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Morrissey’s Erotics of Protest

Owen Sweeney/AP

The singer's newest subversive resistance. 

Now that the word "protest"--and the very concept of dissent--has been devalued, Morrissey comes up with the perfect song to describe his moral resistance. "Spent the Day in Bed," the new single from his upcoming album Low in High School (to be released this October) is a brilliantly teasing idle.

Morrissey scratches his head about the state of the world, in which political protesting no longer has common cause with humanism. What used to be principled in the long-gone history of mankind's progress has been hijacked by rampaging, looting, jackbooted, cowardly-masked hordes that use the latest social cliches to shout-down others, then proclaim inane Internet memes as if they were ethical beliefs.

Most contemporary protestors don't know the difference. What they know is the political fashion. (And fashion unchecked, as any drag queen will admit in a moment of self-examination, is the carrot dangling before the hungry eyes and slathering mouths of followers, not leaders). Acting as mobs, political followers offend the integrity and courage it takes to be individual and it's that mind-hive, group-think inanity that Morrissey resists.

He goes after clone politics sexually. The image of a day in bed first conjures long-weekend or Honeymoon thoughts. It's a meaningful alternative to the now meaningless term "activism."As a sexual outlaw, Morrissey realizes that this is the most provocative dissent of all. He proposes that there's a constructive benefit in holding back from the conformity that others are engaging so readily. This message comes just in time as campus free-speech controversies are twisting republics across the West. Rather than a sweet-nothing pop tune like "Despacito," it has the excitement of not being a soundtrack-of-our-lives song intended to get the culture marching in uniform.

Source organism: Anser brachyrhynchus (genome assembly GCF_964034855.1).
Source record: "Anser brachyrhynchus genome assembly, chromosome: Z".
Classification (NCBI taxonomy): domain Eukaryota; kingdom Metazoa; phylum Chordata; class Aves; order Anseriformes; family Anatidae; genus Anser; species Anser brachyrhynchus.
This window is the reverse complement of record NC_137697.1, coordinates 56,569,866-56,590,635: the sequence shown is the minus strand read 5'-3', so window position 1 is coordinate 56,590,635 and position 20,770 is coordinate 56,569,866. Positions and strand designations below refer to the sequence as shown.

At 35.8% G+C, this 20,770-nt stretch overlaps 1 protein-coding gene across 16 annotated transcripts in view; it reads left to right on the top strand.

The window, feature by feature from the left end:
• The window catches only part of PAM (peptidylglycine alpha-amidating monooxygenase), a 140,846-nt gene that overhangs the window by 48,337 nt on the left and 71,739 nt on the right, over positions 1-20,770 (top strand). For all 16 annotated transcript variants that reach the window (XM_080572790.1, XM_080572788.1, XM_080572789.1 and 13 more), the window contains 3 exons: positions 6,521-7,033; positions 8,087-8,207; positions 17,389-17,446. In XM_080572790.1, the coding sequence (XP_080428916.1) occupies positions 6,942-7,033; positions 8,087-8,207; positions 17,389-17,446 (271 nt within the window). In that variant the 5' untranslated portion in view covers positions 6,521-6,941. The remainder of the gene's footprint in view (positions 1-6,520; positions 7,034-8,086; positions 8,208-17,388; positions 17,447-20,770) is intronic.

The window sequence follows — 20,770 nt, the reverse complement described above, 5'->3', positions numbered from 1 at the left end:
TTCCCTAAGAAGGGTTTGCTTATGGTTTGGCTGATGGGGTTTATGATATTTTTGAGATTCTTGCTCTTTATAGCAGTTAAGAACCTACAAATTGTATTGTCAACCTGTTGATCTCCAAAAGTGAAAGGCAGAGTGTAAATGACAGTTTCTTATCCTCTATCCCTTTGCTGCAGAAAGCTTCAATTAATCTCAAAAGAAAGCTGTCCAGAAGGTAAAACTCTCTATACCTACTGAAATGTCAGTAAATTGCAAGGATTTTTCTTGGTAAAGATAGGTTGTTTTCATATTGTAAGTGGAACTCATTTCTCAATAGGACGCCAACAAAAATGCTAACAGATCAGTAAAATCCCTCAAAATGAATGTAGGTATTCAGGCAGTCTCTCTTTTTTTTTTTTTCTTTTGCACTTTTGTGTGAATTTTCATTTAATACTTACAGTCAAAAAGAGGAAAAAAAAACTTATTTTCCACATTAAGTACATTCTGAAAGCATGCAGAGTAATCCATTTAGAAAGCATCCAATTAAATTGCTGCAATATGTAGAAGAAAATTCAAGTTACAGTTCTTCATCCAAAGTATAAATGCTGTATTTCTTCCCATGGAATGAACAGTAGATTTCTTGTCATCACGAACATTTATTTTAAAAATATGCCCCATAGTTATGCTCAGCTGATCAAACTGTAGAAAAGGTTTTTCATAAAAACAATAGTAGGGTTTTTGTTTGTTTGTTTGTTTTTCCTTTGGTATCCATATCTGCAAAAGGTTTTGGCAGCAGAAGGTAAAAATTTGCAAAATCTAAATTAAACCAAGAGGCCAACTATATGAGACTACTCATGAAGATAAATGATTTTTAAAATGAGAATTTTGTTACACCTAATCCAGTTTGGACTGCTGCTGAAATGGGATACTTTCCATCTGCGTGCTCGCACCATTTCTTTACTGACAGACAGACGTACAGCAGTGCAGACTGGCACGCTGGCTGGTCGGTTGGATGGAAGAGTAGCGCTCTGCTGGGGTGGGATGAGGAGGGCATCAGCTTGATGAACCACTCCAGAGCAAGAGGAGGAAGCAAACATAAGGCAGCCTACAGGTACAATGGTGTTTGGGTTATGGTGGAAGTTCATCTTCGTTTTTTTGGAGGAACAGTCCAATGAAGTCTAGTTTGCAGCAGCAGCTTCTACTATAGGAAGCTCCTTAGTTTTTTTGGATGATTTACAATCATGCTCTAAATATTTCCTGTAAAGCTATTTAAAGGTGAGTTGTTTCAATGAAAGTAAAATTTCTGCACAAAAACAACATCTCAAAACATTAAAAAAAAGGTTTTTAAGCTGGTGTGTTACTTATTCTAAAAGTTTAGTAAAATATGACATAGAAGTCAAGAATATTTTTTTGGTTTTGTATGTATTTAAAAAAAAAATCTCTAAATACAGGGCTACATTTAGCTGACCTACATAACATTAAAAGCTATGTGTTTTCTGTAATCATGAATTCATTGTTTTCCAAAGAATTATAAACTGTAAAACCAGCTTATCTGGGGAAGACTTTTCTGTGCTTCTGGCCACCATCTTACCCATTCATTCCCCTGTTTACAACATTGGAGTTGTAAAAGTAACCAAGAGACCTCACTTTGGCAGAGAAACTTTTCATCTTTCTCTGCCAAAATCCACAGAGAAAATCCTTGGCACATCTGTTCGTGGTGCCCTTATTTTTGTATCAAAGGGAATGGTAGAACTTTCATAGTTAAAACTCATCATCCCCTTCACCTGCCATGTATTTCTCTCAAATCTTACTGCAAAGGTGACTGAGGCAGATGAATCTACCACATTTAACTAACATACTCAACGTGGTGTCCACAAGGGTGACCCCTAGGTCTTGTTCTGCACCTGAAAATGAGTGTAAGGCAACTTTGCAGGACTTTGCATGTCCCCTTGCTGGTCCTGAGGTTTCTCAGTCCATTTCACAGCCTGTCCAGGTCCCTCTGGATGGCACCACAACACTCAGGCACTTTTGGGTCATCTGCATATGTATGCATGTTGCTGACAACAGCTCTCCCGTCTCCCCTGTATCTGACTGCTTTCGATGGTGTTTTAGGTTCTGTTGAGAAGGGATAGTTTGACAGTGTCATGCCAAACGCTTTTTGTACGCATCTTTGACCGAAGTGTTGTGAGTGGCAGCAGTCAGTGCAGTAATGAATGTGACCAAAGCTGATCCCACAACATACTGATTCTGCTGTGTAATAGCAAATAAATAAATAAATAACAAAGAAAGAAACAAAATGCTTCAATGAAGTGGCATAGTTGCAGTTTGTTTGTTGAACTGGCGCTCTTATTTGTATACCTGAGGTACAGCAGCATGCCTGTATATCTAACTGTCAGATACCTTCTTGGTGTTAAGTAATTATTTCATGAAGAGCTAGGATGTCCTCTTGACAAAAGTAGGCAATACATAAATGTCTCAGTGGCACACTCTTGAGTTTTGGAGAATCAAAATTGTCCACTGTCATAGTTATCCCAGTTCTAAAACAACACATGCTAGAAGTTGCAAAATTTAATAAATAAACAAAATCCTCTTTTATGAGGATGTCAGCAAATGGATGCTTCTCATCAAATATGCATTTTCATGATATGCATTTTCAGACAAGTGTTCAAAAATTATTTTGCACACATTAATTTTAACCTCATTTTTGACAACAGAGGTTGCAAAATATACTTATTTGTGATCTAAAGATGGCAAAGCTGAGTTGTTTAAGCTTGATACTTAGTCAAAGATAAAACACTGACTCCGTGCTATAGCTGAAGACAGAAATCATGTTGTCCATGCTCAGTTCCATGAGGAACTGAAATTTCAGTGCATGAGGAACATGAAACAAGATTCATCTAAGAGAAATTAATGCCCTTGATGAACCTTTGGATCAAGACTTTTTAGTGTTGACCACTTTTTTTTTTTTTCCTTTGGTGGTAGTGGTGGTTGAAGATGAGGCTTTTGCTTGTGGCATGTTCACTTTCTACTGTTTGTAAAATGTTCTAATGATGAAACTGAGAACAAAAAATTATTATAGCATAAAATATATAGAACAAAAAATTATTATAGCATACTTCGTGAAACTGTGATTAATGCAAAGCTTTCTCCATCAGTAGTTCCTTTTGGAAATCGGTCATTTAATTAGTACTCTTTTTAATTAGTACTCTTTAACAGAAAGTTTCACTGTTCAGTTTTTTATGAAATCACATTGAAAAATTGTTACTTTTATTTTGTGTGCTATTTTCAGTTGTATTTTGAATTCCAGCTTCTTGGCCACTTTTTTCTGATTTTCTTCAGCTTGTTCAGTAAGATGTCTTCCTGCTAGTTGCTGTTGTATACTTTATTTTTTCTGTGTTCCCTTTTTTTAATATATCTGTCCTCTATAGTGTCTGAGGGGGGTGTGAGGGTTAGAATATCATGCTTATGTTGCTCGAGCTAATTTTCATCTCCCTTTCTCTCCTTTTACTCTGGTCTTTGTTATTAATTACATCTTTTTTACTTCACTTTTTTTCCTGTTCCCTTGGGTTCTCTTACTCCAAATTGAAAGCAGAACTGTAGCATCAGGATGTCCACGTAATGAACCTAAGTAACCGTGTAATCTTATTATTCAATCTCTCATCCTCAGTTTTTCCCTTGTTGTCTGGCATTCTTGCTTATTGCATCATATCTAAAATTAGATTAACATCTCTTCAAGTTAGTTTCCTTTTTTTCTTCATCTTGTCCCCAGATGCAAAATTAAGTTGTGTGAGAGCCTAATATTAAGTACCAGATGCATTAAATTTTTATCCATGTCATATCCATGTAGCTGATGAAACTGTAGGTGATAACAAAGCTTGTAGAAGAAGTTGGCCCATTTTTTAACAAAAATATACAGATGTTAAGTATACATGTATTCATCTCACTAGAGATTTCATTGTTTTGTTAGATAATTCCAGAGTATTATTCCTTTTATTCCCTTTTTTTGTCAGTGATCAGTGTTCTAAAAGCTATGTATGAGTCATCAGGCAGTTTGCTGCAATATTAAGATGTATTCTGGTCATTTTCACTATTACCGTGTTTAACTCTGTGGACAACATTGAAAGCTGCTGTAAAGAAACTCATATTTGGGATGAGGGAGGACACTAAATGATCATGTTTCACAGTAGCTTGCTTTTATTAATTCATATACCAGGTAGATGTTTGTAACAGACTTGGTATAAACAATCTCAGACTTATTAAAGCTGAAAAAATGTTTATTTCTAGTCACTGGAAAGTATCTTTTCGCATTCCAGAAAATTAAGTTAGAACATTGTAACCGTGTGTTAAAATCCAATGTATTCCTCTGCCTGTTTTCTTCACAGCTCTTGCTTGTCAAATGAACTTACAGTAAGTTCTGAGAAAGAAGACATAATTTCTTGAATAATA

Sprightly, solitary synth chords begin the song with a melodic equivalent of a morning yawn. It's followed by morning-wood truancy--a determination to defy convention ("while the workers stay enslaved"). Laziness with moral and social implications make this song almost Chekhov-like, resembling the short story "Oblomov" about a man who stayed in bed as a refusal of middle-class routine.

Then the nose-thumbing gets mischievous: "I'm not my type/But I love my bed." Morrissey doesn't forget his pop inheritance from Donovan's delightful, profound "I Love My Shirt" (1967). Better than The Beautiful South's maybe too-clever jack-off song "Tonight, I Fancy Myself" (1991), Morrissey alludes to sexual desire and its immediate, make-do alternative. At this point, he shifts into one of his great media invectives: "I recommend that you stop watching the news."

Not a non sequitur, this media rebuke--the inspiration for Morrissey's witty refusal--is truly subversive. Taking a song from the personal to the political has been a fond, though under-recognized, tactic for Morrissey as well as Elvis Costello and they both (from "Reader Meet Author" to "Radio") have written the greatest media scolds in all of pop music. Here, media criticism becomes the linch pin of Morrissey's principled erotic resolve.

Through the pop song/ love song posture, Morrissey is actually describing an intense political alienation that every honest person this millennium can recognize. We're rarely aroused by social causes these days so much as the media corrals us into hostile positions. Morrissey would rather retreat into something substantive that is tactile, with a known provenance. Thus the song's slyest lyric: "In sheets for which I paid/ I am now laid."

This line conveys awareness of social, capitalist, political process. It rebukes the shameless absurdity in that infamous photo from the G8 summit showing a protestor taking his own selfie, using a $600 iPhone.

"Spent the Day in Bed" challenges the hypocrisy of such political protest. With sex and freedom in mind, Morrissey offers a universal chant: "No Bus/ No Boss/ No Rain/ No Train." This isn't anarchy. (Protestors can't--or wont--even define anarchy). Instead, it cries for release from everything accepted as hip including Beyonce's exploitative "Formation." The chant that ends "Spent the Day in Bed" is Morrissey's most subversive since "Panic's" still controversial "Hang the DJ!"

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